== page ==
There will be no place for friendship when West Indies take on England belatedly this summer, Kemar Roach has warned fellow Barbadian fast bowler Jofra Archer.
While no one will be happier to see each other on a cricket pitch than the combatants when their long-awaited three-Test series gets underway behind closed doors at the Ageas Bowl on July 8, destructive West Indies fast bowler Roach says his team’s focus will be purely on winning.
“Jofra has made his decision and I think he’s done a fantastic job so far in his career but obviously there’s no friendships and stuff in this series,” Roach said via video conference on Sunday. “It’s all about winning and playing hard cricket so when we come up against Jofra I think we’ll devise a fantastic plan to counter him. I’m looking forward to that battle and we as a team are doing the same.
“I saw him as a youngster in domestic cricket back home in Barbados. I always thought he was talented and he has shown that over the years. He came over here and he has done a fantastic job and I want to wish him all the best for his career.”
Asked if Archer, who faced West Indies at the World Cup but is set to play them for the first time in Tests since qualifying to represent England last year, could come in for some extra verbal attention when the sides meet, Roach said: “We’ll see when that comes round, we’ll definitely see.”
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Roach has enjoyed red-ball success against England at home and abroad. His 5 for 17 in the first Test at Bridgetown in January 2019 was instrumental in bowling England out for a first-innings 77 and setting West Indies off to an eventual 2-1 series win. He also took 5 for 72 at Lord’s in 2017, although England won the match and clinched the series 2-1.
Having taken 42 wickets against England, 19 of those in England, Roach is now just seven wickets shy of the 200-mark in Tests and he is looking forward to reaching the milestone during their upcoming contest, in what he described as a “fast-bowling paradise” where he expects West Indies’ bowlers to present similarly hostile tactics to those that delivered victory in their most recent series.
“Different conditions obviously to the Caribbean, the ball does a little bit more in England so we have to adjust our plans, obviously devise a great plan to go against the English batsmen but I don’t think our mode of attack is going to change much,” Roach said. “You saw it in the Caribbean and it’s pretty fresh in our minds.
“It’s always going to be tough to play in England but I think once you get stuck into them we stand a great chance of beating them. Our plan was always to make it tough for the England batsmen. I think we did that fantastically well. Once you can execute that again here, I don’t see any reason why you can’t cause trouble and get over the English batsmen.”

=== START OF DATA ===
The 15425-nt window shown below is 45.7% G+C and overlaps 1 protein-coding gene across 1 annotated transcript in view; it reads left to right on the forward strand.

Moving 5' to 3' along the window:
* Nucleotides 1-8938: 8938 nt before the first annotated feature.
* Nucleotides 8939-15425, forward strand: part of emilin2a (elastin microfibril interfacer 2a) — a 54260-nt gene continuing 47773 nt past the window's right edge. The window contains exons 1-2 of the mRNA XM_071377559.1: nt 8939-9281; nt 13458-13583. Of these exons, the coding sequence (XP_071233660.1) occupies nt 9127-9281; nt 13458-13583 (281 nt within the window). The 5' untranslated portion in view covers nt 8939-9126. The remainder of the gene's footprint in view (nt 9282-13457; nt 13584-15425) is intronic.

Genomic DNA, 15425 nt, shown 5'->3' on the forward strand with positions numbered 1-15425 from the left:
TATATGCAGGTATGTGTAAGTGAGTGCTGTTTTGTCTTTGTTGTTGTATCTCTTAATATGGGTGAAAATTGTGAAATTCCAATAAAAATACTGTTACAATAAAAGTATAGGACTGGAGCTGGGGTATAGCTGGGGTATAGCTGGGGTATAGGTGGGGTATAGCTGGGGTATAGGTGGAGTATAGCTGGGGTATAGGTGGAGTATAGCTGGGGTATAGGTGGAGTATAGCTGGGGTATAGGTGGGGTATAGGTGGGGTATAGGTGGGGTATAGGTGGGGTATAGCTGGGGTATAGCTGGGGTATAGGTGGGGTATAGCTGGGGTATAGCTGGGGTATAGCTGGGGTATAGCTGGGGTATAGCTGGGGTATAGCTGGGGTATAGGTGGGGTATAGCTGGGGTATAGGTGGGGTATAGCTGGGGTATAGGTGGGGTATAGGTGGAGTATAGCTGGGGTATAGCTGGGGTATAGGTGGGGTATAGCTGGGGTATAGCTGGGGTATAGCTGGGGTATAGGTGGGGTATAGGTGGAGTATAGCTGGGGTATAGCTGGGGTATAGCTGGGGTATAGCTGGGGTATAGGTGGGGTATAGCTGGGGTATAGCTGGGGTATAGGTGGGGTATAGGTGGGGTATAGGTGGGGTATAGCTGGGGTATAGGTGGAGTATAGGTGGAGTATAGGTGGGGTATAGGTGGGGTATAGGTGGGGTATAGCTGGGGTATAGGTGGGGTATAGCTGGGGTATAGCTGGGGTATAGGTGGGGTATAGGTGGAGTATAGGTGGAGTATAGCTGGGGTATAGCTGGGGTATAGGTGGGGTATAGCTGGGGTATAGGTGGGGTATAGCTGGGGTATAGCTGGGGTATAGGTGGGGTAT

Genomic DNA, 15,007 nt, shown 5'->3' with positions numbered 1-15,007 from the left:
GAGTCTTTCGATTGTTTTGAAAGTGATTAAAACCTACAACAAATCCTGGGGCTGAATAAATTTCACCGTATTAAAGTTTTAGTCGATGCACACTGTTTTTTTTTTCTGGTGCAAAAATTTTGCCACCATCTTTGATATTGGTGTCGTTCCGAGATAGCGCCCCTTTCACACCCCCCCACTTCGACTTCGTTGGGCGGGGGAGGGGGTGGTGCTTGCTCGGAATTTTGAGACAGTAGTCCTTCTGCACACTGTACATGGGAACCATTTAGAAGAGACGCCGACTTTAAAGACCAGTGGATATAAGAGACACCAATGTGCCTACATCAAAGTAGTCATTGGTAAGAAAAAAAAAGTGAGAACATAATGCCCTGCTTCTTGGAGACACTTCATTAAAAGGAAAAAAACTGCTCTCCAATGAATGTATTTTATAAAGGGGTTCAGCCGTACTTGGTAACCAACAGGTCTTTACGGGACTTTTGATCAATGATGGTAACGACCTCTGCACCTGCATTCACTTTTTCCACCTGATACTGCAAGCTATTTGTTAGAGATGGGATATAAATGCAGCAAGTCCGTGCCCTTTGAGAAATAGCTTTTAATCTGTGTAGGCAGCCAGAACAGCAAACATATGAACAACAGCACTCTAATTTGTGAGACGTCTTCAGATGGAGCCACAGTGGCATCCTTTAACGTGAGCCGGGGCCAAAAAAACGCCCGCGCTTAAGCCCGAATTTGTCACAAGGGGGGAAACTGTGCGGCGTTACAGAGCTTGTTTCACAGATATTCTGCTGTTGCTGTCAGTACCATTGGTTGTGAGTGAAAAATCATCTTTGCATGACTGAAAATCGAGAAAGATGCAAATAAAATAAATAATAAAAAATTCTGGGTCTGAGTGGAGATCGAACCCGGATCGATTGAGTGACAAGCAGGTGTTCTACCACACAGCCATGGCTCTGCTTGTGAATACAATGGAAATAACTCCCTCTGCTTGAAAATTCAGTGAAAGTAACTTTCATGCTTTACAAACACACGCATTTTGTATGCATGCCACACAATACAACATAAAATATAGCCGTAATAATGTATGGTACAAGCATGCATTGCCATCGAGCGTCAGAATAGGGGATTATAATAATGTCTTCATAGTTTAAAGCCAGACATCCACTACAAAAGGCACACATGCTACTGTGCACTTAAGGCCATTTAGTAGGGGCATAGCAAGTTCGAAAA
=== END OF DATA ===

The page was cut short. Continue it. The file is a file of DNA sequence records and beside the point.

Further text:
Kemar Roach arrives at Manchester Airport with his West Indies team Getty Images
The ban on using saliva to shine the ball in an attempt to limit the risk of infection amid the Covid-19 pandemic has brought some challenges, as has becoming used to extra safety precautions being the norm, such as wearing masks and gloves while preparing for the series in quarantine since their arrival in Manchester last Tuesday. But Roach said the team felt secure within their training set-up.
“Everything is here,” Roach said. “The rooms are on the compound and it’s just a walk over to the nets and it’s fantastic. It really breeds a great work ethic.
“The atmosphere out here is pretty chilly so there’s not much sweat that you can produce. There’s plenty of other ways to shine the ball. No saliva’s allowed so it’s pretty tough but we’re coming up with some ways that we can probably get a good gloss onto the ball. It takes a lot more practice but we’re going to keep working at it and then we’ll see what’s the best way going forward.”
West Indies’ bowling attack could yet be strenthened by the return of Shannon Gabriel, who – while not part of the 14-man Test squad – is among 11 reserves while he continues to recover from a knee injury.
Meanwhile, already within the Test squad and poised to break through for his debut is another Barbadian quick, Chemar Holder, whom Roach rates highly: “The future of West Indies fast bowling is obviously in good hands with him around.”
It was a sentiment echoed by West Indies head coach Phil Simmons.
“His ability to hit the right length, he’s got good pace, higher 80s [mph] and his all-round stamina and his ability to bowl long spells – I think that gives him a lot of pluses in being a fast bowler and someone who can spend a long time in the West Indies cricket team,” Simmons said. “He has a lot of attributes that would make him one of the greats of West Indies cricket in the future.”